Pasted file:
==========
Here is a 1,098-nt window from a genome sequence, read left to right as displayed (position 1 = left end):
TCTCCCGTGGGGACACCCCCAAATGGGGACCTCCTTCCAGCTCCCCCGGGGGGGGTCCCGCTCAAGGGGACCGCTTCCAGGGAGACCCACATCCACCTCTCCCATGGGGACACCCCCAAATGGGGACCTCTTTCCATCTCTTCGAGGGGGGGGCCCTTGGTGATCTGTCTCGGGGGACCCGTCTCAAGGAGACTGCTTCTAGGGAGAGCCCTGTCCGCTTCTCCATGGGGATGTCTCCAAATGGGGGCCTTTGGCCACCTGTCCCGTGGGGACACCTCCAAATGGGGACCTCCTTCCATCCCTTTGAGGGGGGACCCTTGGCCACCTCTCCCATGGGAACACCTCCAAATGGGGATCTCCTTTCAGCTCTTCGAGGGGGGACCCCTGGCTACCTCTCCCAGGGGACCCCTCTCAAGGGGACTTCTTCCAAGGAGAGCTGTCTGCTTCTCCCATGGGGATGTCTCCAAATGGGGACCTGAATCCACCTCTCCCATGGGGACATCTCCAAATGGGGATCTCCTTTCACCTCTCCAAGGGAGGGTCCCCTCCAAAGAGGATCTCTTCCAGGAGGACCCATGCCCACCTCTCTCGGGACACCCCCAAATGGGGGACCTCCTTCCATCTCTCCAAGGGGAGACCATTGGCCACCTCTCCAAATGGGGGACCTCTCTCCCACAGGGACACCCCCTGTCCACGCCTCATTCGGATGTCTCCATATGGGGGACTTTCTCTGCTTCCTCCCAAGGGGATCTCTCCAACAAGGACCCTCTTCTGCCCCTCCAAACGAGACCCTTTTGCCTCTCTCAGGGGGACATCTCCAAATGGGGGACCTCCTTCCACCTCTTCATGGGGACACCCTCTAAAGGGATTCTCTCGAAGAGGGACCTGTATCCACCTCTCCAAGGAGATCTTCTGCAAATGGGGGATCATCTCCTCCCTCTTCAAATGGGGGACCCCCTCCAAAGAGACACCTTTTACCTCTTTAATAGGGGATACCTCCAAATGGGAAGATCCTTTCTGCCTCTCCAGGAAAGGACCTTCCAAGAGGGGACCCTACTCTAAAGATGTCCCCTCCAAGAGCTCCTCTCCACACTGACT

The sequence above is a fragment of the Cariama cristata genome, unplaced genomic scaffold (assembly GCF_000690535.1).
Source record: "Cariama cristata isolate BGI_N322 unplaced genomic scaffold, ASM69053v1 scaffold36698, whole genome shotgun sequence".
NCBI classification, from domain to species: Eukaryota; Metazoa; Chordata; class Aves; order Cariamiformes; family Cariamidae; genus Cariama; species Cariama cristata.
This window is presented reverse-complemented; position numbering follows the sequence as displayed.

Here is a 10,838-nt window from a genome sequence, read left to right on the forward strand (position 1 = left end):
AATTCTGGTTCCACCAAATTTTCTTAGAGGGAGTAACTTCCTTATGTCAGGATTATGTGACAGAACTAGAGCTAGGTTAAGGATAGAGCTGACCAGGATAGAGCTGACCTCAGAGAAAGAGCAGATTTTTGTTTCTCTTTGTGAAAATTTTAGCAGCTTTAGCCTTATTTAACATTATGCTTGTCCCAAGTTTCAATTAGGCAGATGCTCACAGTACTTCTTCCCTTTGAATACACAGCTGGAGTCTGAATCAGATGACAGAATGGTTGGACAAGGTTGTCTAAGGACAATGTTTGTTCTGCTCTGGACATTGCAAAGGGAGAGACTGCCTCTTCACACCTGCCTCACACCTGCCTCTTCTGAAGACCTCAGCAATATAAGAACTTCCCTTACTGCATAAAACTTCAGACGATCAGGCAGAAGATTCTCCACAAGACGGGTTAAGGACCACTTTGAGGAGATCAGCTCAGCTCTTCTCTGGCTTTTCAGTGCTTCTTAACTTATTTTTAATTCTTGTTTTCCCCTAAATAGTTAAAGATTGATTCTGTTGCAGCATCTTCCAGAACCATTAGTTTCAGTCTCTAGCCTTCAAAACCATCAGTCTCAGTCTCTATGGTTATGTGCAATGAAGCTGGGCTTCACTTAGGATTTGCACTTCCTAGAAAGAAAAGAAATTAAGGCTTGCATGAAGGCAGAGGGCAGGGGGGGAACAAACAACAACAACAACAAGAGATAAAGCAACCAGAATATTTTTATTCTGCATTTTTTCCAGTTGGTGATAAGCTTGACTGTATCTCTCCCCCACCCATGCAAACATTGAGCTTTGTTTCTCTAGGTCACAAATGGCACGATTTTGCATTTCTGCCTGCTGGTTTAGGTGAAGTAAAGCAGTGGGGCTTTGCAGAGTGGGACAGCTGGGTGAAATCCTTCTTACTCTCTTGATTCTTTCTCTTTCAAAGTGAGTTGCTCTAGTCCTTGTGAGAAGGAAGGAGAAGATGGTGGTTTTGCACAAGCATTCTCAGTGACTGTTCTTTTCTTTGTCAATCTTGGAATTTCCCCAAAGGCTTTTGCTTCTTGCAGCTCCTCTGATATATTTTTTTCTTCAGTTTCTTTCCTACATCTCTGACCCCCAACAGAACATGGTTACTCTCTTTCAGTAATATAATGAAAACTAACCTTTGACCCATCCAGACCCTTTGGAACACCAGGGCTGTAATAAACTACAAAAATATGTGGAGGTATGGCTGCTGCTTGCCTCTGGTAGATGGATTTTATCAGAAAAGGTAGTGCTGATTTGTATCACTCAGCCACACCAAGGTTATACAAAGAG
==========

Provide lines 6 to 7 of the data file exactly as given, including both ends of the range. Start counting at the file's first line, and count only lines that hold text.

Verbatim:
This window is presented reverse-complemented; position numbering follows the sequence as displayed.

Here is a 10,838-nt window from a genome sequence, read left to right on the forward strand (position 1 = left end):